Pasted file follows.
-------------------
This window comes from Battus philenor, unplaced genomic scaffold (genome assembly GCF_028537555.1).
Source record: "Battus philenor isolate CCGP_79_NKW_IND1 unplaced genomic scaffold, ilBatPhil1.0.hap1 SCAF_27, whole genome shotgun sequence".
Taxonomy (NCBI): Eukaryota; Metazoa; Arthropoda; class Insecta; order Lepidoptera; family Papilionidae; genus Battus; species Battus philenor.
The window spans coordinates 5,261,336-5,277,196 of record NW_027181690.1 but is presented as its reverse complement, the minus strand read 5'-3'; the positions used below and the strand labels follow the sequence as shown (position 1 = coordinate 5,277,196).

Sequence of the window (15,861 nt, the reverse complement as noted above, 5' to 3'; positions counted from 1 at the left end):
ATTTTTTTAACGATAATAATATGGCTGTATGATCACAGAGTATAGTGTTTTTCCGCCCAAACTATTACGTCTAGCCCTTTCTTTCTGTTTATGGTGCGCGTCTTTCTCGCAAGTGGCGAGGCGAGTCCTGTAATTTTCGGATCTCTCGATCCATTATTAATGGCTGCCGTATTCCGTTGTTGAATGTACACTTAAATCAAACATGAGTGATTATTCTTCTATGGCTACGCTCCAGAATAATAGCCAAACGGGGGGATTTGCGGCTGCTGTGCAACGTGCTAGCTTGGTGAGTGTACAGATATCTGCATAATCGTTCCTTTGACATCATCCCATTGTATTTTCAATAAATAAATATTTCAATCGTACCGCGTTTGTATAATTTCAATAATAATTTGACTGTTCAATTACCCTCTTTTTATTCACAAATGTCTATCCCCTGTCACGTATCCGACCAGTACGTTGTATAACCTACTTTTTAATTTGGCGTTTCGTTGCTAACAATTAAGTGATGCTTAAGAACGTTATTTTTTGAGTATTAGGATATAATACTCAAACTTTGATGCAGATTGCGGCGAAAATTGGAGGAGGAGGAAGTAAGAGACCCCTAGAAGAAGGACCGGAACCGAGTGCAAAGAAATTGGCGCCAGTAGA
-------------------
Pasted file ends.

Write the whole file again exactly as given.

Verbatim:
This window comes from Battus philenor, unplaced genomic scaffold (genome assembly GCF_028537555.1).
Source record: "Battus philenor isolate CCGP_79_NKW_IND1 unplaced genomic scaffold, ilBatPhil1.0.hap1 SCAF_27, whole genome shotgun sequence".
Taxonomy (NCBI): Eukaryota; Metazoa; Arthropoda; class Insecta; order Lepidoptera; family Papilionidae; genus Battus; species Battus philenor.
The window spans coordinates 5,261,336-5,277,196 of record NW_027181690.1 but is presented as its reverse complement, the minus strand read 5'-3'; the positions used below and the strand labels follow the sequence as shown (position 1 = coordinate 5,277,196).

Sequence of the window (15,861 nt, the reverse complement as noted above, 5' to 3'; positions counted from 1 at the left end):
ATTTTTTTAACGATAATAATATGGCTGTATGATCACAGAGTATAGTGTTTTTCCGCCCAAACTATTACGTCTAGCCCTTTCTTTCTGTTTATGGTGCGCGTCTTTCTCGCAAGTGGCGAGGCGAGTCCTGTAATTTTCGGATCTCTCGATCCATTATTAATGGCTGCCGTATTCCGTTGTTGAATGTACACTTAAATCAAACATGAGTGATTATTCTTCTATGGCTACGCTCCAGAATAATAGCCAAACGGGGGGATTTGCGGCTGCTGTGCAACGTGCTAGCTTGGTGAGTGTACAGATATCTGCATAATCGTTCCTTTGACATCATCCCATTGTATTTTCAATAAATAAATATTTCAATCGTACCGCGTTTGTATAATTTCAATAATAATTTGACTGTTCAATTACCCTCTTTTTATTCACAAATGTCTATCCCCTGTCACGTATCCGACCAGTACGTTGTATAACCTACTTTTTAATTTGGCGTTTCGTTGCTAACAATTAAGTGATGCTTAAGAACGTTATTTTTTGAGTATTAGGATATAATACTCAAACTTTGATGCAGATTGCGGCGAAAATTGGAGGAGGAGGAAGTAAGAGACCCCTAGAAGAAGGACCGGAACCGAGTGCAAAGAAATTGGCGCCAGTAGA